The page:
The system comes in a minimum, 5 controller cards-18 NVMe SSD configuration and can be extended in groups of 5 controllers-18 NVMe SSDs to the full 20 controller cards-72 NVMe SSDs.

The podcast runs ~42 minutes. VR was very knowledgeable about the storage industry, NVMeoF storage protocols, NVMe SSDs and advanced data management capabilities. We had a good talk with VR on what Pavilion Data does and how well it works.   Listen to the podcast to learn more.

VR Satish, Founder and CTO, Pavilion Data Systems

VR Satish is the Chief Technology Officer at Pavilion Data Systems and brings more than 20 years of experience in enterprise storage software products.

Prior to joining Pavilion Data, he was an Entrepreneur-in-Residence at Artiman Ventures. Satish was an early employee of Veritas and later served as the Vice President and the Chief Technology Officer for the Information & Availability Group at Symantec Corporation prior to joining Artiman.

His current areas of interest include distributed computing, information-centric storage architectures and virtualization.

Satish holds multiple patents in storage management, and earned his Master’s degree in computer science from the University of Florida.

61: GreyBeards talk composable storage infrastructure with Taufik Ma, CEO, Attala Systems

In this episode,  we talk with Taufik Ma, CEO, Attala Systems (@AttalaSystems). Howard had met Taufik at last year’s FlashMemorySummit (FMS17) and was intrigued by their architecture which he thought was a harbinger of future trends in storage. The fact that Attala Systems was innovating with new, proprietary hardware made an interesting discussion, in its own right, from my perspective.

Taufik’s worked at startups and major hardware vendors in his past life and seems to have always been at the intersection of breakthrough solutions using hardware technology.

Attala Systems is based out of San Jose, CA.  Taufik has a class A team of executives, engineers and advisors making history again, this time in storage with JBoFs and NVMeoF.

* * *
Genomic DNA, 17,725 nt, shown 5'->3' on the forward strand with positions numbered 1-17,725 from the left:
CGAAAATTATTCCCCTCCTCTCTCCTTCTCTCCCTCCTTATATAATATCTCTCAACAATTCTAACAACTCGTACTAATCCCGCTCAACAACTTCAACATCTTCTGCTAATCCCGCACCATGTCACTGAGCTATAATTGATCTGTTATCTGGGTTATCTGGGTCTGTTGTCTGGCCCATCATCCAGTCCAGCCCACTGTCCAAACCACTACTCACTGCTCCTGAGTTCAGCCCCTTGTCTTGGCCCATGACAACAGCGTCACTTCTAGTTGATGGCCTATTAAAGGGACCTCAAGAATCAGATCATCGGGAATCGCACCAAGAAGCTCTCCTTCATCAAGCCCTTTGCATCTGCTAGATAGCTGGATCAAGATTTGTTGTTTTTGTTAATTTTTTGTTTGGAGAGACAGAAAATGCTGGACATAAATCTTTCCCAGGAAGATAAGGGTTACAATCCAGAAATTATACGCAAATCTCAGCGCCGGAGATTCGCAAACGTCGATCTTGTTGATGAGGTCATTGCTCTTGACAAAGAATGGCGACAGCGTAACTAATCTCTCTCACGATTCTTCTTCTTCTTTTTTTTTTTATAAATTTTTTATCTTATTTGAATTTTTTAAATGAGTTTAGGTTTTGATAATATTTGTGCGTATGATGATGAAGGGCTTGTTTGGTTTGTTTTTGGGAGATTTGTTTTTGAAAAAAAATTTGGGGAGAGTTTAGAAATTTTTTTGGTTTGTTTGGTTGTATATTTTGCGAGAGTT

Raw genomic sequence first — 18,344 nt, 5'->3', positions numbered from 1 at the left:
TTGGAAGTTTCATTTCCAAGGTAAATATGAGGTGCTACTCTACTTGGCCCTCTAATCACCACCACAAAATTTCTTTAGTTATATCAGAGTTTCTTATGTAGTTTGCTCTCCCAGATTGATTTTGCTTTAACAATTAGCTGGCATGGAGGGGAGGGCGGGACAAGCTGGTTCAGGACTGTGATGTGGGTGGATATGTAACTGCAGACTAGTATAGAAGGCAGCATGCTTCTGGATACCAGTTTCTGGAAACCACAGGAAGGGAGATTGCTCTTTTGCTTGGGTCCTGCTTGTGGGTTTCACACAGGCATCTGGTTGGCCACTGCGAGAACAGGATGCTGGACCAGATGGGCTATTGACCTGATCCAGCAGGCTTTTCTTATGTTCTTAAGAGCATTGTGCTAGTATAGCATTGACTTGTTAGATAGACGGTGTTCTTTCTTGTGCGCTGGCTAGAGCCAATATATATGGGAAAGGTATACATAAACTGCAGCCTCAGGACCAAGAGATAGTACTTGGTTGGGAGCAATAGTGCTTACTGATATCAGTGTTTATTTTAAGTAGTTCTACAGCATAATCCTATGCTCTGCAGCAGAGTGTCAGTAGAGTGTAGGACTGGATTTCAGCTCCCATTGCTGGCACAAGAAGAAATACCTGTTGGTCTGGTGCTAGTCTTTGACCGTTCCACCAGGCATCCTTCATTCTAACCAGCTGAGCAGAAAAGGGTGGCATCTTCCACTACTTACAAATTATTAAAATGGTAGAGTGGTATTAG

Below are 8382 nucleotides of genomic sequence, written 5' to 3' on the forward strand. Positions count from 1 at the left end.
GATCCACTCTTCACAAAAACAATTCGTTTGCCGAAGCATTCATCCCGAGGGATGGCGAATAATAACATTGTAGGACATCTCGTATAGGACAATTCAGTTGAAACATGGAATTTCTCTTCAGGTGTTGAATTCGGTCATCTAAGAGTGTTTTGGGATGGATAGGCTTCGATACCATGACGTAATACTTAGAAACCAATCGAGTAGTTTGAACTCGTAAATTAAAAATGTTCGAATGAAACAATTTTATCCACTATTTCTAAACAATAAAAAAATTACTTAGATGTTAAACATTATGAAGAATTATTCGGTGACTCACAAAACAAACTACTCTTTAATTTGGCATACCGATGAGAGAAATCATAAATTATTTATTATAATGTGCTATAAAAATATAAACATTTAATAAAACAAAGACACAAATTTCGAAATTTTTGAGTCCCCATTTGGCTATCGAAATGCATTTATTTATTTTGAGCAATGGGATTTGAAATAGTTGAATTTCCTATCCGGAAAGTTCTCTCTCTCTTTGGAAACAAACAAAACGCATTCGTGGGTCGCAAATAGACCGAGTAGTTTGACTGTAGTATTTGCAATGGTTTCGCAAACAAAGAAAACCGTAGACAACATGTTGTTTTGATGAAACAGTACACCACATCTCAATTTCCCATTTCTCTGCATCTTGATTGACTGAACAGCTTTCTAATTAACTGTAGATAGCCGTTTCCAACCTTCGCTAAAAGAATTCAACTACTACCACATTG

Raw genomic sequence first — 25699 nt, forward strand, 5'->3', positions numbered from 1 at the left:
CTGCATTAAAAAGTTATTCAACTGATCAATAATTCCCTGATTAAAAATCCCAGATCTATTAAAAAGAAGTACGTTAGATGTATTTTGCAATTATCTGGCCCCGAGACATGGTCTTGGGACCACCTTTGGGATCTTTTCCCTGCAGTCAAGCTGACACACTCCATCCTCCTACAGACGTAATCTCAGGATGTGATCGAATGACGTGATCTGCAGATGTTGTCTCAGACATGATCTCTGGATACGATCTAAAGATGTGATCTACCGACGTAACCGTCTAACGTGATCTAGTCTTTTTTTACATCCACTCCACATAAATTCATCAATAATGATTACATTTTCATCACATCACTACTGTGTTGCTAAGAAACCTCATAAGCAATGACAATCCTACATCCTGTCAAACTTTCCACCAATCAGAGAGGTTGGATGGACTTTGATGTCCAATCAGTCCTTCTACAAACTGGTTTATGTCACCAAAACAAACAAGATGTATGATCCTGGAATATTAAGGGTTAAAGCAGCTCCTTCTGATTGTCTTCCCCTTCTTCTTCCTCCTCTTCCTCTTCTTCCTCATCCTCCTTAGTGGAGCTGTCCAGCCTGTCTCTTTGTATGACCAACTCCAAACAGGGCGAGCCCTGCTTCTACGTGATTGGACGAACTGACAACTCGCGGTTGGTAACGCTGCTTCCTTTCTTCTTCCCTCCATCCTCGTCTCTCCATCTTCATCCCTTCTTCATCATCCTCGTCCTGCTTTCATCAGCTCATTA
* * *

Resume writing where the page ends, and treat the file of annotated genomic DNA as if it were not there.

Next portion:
Ray’s written about JBoF (just a bunch of flash) before (see  FaceBook moving to JBoF post). This is essentially a hardware box, filled with lots of flash storage and drive interfaces that directly connects to servers. Attala Systems storage is JBOF on steroids.

Composable Storage Infrastructure™

Essentially, their composable storage infrastructure JBOF connects with NVMeoF (NVMe over Fabric) using Ethernet to provide direct host access to  NVMe SSDs. They have implemented special purpose, proprietary hardware in the form of an FPGA, using this in a proprietary host network adapter (HNA) to support their NVMeoF storage.

Their HNA has a host side and a storage side version, both utilizing Attala Systems proprietary FPGA(s). With Attala HNAs they have implemented their own NVMeoF over UDP stack in hardware. It supports multi-path IO and highly available dual- or single-ported, NVMe SSDs in a storage shelf. They use standard RDMA capable Ethernet 25-50-100GbE (read Mellanox) switches to connect hosts to storage JBoFs.

They also support RDMA over Converged Ethernet (RoCE) NICS for additional host access. However I believe this requires host (NVMeoF) (their NVMeoY over UDP stack) software to connect to their storage.